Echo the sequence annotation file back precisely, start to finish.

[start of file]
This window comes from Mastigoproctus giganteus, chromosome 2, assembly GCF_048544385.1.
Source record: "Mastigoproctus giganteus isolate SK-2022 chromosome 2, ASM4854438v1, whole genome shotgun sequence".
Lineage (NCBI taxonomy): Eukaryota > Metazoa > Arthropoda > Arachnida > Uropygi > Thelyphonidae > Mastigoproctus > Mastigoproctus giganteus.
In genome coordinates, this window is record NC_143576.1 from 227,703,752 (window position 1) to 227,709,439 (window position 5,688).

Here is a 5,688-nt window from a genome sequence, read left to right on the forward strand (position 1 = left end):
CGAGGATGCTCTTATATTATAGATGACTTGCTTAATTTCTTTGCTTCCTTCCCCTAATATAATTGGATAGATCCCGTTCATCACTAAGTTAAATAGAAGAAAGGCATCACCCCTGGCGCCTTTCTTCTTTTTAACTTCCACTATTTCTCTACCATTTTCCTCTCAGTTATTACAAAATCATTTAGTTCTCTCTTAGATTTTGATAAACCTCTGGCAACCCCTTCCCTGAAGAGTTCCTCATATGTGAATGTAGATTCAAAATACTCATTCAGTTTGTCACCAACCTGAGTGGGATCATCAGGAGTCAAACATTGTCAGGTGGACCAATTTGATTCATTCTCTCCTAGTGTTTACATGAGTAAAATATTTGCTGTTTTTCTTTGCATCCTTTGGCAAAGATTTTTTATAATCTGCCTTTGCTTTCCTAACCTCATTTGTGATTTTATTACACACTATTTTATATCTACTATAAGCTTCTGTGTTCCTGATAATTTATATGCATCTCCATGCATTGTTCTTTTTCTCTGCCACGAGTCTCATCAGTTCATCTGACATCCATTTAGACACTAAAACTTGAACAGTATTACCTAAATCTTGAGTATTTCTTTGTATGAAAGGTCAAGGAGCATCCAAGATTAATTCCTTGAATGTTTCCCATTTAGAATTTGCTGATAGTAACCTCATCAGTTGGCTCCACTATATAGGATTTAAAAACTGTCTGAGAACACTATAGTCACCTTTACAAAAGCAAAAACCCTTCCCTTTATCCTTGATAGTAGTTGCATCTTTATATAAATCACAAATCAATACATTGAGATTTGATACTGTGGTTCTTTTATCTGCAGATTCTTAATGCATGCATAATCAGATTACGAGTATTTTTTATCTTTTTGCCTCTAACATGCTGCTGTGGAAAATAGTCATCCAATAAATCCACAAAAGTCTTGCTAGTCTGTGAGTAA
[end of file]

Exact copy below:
This window comes from Mastigoproctus giganteus, chromosome 2, assembly GCF_048544385.1.
Source record: "Mastigoproctus giganteus isolate SK-2022 chromosome 2, ASM4854438v1, whole genome shotgun sequence".
Lineage (NCBI taxonomy): Eukaryota > Metazoa > Arthropoda > Arachnida > Uropygi > Thelyphonidae > Mastigoproctus > Mastigoproctus giganteus.
In genome coordinates, this window is record NC_143576.1 from 227,703,752 (window position 1) to 227,709,439 (window position 5,688).

Here is a 5,688-nt window from a genome sequence, read left to right on the forward strand (position 1 = left end):
CGAGGATGCTCTTATATTATAGATGACTTGCTTAATTTCTTTGCTTCCTTCCCCTAATATAATTGGATAGATCCCGTTCATCACTAAGTTAAATAGAAGAAAGGCATCACCCCTGGCGCCTTTCTTCTTTTTAACTTCCACTATTTCTCTACCATTTTCCTCTCAGTTATTACAAAATCATTTAGTTCTCTCTTAGATTTTGATAAACCTCTGGCAACCCCTTCCCTGAAGAGTTCCTCATATGTGAATGTAGATTCAAAATACTCATTCAGTTTGTCACCAACCTGAGTGGGATCATCAGGAGTCAAACATTGTCAGGTGGACCAATTTGATTCATTCTCTCCTAGTGTTTACATGAGTAAAATATTTGCTGTTTTTCTTTGCATCCTTTGGCAAAGATTTTTTATAATCTGCCTTTGCTTTCCTAACCTCATTTGTGATTTTATTACACACTATTTTATATCTACTATAAGCTTCTGTGTTCCTGATAATTTATATGCATCTCCATGCATTGTTCTTTTTCTCTGCCACGAGTCTCATCAGTTCATCTGACATCCATTTAGACACTAAAACTTGAACAGTATTACCTAAATCTTGAGTATTTCTTTGTATGAAAGGTCAAGGAGCATCCAAGATTAATTCCTTGAATGTTTCCCATTTAGAATTTGCTGATAGTAACCTCATCAGTTGGCTCCACTATATAGGATTTAAAAACTGTCTGAGAACACTATAGTCACCTTTACAAAAGCAAAAACCCTTCCCTTTATCCTTGATAGTAGTTGCATCTTTATATAAATCACAAATCAATACATTGAGATTTGATACTGTGGTTCTTTTATCTGCAGATTCTTAATGCATGCATAATCAGATTACGAGTATTTTTTATCTTTTTGCCTCTAACATGCTGCTGTGGAAAATAGTCATCCAATAAATCCACAAAAGTCTTGCTAGTCTGTGAGTAA